A minus grade? A Grading Rant...

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canadatourismguy:
I have a student that handed in a take home exam late.  In my class that is an automatic 25% deduction.  After looking at the exam, if I take away the late penalty he will end up with a minus grade.  With tongue in cheek, I was wondering if I should enter the score an a minus grade?  Seriously, the student should owe me for handing in this type of drivel and making me grade it. 

What makes this even funnier (or sad depending on your perspective) is that I start each section of the course with, "This week we will be working on answering this question related to this theoretical frame..." and go on to explain the theory in detail.  I then bring in an industry guest speaker to discuss how they apply the model on an everyday basis and conduct a case study with the class.  This is followed giving the class a 'hands on' assignment where they have to apply the theoretical frame that is being featured in the exam question to an example from local industry - to which I give extensive feedback.  Each section ends with me posting the exam question again and working through possible responses with the students.   

One would think that this method would lead to high grades however; the class average looks like it will end up being about a 75% (median 88%) with three out of 35 students failing it outright.  I will fully admit that I am a tough grader with high expectations.  The test requires students to merge information from readings, lecture, guest speakers and assignments to not only demonstrate a base knowledge of theoretical frameworks but also indicate an understanding of its application in industry settings.  The number of students who have 'aced' the test demonstrates to me that I taught the material and that a good percentage 'got it.'  I am betting that if I look at attendance versus grades that may give me my answer.  I am guessing this is a horse to water situation but my frustration level is high at the moment.  Thanks for letting me rant.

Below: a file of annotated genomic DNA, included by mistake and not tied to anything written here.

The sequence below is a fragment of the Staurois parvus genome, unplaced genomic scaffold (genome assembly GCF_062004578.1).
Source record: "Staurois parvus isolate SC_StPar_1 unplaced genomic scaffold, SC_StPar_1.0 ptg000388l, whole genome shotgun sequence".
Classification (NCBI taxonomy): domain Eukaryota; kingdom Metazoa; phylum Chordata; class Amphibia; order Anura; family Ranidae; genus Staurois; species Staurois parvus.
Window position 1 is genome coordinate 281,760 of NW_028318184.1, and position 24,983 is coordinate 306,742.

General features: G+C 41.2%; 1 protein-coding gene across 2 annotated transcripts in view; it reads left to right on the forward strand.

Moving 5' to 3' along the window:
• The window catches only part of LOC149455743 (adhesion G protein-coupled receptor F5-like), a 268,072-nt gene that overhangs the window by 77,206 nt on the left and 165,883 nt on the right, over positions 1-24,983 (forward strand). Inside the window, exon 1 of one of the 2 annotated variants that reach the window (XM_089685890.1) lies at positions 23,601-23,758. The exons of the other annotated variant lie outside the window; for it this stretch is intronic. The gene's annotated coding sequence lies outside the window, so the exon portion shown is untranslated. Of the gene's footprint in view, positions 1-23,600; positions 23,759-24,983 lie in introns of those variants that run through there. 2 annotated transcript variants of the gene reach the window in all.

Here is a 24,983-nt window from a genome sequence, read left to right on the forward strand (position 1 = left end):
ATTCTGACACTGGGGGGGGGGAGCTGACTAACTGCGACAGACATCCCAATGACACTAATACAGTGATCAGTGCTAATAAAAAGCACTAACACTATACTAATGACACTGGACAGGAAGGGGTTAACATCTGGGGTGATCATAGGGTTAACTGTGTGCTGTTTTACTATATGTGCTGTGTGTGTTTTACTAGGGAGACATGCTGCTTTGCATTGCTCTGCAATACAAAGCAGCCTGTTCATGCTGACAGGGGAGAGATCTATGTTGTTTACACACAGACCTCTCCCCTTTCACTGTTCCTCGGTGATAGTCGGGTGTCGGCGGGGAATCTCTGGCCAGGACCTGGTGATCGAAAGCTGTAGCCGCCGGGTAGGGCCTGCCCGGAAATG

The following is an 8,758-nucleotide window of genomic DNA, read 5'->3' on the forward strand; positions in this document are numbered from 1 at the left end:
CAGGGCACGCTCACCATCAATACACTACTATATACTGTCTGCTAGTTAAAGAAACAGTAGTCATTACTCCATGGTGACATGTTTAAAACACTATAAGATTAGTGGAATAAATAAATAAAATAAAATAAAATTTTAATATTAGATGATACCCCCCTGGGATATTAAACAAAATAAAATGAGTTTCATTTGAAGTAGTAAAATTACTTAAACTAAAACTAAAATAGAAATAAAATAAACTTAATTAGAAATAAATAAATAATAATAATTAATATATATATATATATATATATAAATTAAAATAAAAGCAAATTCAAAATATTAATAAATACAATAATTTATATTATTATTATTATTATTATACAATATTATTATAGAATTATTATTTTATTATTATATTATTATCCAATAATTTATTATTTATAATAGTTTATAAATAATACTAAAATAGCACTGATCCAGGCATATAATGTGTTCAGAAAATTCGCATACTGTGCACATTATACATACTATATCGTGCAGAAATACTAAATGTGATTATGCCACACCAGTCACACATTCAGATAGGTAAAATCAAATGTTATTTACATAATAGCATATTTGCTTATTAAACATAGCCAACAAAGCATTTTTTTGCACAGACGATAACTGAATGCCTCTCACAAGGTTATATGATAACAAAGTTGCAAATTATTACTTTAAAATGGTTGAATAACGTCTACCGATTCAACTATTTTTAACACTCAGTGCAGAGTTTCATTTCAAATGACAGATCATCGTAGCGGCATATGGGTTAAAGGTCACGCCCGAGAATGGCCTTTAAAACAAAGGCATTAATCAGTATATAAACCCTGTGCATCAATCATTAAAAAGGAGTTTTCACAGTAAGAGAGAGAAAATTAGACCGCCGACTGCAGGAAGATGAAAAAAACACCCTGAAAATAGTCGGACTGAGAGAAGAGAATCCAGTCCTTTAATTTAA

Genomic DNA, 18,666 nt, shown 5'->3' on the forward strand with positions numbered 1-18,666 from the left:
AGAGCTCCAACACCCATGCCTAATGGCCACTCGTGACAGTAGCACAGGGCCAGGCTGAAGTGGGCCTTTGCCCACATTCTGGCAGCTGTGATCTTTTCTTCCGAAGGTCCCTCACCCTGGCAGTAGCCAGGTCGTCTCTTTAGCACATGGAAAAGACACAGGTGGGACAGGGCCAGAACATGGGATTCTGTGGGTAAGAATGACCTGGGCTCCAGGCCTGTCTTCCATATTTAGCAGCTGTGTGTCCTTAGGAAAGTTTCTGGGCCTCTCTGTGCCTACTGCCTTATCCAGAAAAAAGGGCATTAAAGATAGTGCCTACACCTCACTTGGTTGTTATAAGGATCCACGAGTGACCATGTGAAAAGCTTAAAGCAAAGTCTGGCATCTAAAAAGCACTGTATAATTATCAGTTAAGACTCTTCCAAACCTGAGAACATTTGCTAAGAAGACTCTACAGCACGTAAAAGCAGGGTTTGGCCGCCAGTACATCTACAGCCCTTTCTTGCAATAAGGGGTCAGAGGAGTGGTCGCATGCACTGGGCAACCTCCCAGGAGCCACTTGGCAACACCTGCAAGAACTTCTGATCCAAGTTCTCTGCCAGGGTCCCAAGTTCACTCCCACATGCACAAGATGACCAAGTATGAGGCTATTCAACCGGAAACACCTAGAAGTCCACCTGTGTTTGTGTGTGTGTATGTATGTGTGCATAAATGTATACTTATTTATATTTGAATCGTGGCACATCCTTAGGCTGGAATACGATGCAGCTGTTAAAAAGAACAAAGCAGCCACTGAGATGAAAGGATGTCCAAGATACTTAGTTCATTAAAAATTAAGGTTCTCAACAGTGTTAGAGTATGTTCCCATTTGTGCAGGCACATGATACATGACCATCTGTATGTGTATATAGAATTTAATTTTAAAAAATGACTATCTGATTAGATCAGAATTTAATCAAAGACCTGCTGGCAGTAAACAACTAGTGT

anon99:
Quote from: canadatourismguy on February 27, 2013, 10:16:11 AM

I have a student that handed in a take home exam late.  In my class that is an automatic 25% deduction.  After looking at the exam, if I take away the late penalty he will end up with a minus grade.  With tongue in cheek, I was wondering if I should enter the score an a minus grade? 

If this is your policy and there are no extenuating circumstances as to why you might waive your policy, calculate his grade the same as you normally would, apply the 25% late penalty, record that grade and hand back the exam.  It should not matter whether the final grade is a C- or a C, do the simple math.

mended_drum:
I think that the OP means that the student would technically end up with a grade below a zero, like a -12%. 

I had a professor in France once who would award us minus grades.  I deserved it.

onthefringe:
I think the OP means a negative grade -- like the student got a 20%, and thus will get a -5% after the penalty is applied.

When I have had this happen, I have recorded a 0 in the gradebook, as I am not willing to penalize the student more than I would if they simply skipped the exam/assignment. I generally do make it clear what I've done by writing on the exam something like "You have earned 20% of available points on the exam. With the late penalty of 25%, you technically earned a -5%, however, you will receive a 0 so as not to penalize you for attempting the exam"

mountainguy:
Quote from: onthefringe on February 27, 2013, 11:09:58 AM

When I have had this happen, I have recorded a 0 in the gradebook, as I am not willing to penalize the student more than I would if they simply skipped the exam/assignment. I generally do make it clear what I've done by writing on the exam something like "You have earned 20% of available points on the exam. With the late penalty of 25%, you technically earned a -5%, however, you will receive a 0 so as not to penalize you for attempting the exam"


I had a couple of these last semester. I did exactly the same thing.

FWIW, I find that students around this point of the semester are testing boundaries to see what exactly they can get away with. They're stressed out with midterms looming, and looking for ways to cut corners. Once they figure out that I'm serious about following directions and doing the reading, they'll shape up.

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